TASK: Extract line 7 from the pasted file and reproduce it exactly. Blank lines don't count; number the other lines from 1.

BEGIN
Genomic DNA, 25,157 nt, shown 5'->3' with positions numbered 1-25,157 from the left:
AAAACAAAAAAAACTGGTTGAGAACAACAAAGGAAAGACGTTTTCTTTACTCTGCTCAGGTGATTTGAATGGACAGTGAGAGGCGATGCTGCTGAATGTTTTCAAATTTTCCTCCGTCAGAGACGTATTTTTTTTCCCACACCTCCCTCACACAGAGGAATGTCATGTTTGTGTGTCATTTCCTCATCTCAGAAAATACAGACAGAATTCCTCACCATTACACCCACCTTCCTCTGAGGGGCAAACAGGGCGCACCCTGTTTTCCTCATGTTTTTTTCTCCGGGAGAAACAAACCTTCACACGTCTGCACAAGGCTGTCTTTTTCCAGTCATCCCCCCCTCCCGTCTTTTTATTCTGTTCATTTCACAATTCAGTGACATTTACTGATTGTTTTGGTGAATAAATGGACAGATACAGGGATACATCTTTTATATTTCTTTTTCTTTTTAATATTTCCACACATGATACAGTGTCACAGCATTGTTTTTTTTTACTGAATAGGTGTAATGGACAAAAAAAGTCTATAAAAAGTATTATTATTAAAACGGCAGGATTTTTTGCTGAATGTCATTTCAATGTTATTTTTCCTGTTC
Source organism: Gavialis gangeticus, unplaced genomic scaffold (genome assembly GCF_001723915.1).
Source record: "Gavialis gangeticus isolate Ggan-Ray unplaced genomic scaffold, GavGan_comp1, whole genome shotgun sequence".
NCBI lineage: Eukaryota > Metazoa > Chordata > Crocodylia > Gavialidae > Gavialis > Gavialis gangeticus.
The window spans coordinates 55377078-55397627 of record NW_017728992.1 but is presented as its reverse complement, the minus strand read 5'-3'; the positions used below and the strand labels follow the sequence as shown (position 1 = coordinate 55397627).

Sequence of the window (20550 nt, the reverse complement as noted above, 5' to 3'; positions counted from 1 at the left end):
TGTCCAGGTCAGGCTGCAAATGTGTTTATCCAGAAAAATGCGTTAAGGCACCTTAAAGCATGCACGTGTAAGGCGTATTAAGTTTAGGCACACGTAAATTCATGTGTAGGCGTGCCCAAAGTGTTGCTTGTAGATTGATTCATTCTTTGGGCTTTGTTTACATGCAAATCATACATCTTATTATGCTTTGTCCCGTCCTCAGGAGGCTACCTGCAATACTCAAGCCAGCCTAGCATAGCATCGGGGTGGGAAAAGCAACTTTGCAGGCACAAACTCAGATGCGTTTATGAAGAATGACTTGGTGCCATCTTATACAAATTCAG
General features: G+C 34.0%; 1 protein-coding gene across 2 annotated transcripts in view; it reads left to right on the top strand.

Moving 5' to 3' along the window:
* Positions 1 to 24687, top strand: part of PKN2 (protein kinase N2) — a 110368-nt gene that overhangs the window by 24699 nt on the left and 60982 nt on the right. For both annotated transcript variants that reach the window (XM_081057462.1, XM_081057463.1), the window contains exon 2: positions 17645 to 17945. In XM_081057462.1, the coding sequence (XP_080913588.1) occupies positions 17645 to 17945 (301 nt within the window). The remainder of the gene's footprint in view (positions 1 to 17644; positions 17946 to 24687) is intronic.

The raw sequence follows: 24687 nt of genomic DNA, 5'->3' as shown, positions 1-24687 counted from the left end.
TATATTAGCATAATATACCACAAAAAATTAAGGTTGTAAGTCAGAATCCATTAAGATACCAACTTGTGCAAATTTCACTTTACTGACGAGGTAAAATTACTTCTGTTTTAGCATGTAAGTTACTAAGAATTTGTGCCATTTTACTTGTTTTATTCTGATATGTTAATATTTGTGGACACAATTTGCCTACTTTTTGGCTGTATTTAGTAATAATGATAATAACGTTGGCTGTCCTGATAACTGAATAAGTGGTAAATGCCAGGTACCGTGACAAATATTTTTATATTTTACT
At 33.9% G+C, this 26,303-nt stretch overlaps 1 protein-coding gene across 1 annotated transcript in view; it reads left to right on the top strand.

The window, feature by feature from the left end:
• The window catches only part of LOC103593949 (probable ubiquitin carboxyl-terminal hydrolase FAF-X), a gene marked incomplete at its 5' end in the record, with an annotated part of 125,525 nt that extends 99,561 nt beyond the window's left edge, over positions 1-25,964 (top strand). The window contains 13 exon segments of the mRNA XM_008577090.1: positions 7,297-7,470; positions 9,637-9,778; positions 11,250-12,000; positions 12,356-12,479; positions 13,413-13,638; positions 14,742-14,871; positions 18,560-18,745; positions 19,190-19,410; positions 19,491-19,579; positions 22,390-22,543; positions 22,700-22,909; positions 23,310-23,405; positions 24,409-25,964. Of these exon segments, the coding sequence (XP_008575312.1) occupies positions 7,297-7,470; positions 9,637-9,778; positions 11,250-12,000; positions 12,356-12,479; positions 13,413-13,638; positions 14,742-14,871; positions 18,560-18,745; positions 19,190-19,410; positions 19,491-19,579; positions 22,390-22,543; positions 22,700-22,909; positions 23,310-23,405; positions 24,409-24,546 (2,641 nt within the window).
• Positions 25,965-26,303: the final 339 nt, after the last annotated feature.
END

Sequence of the window (20550 nt, the reverse complement as noted above, 5' to 3'; positions counted from 1 at the left end):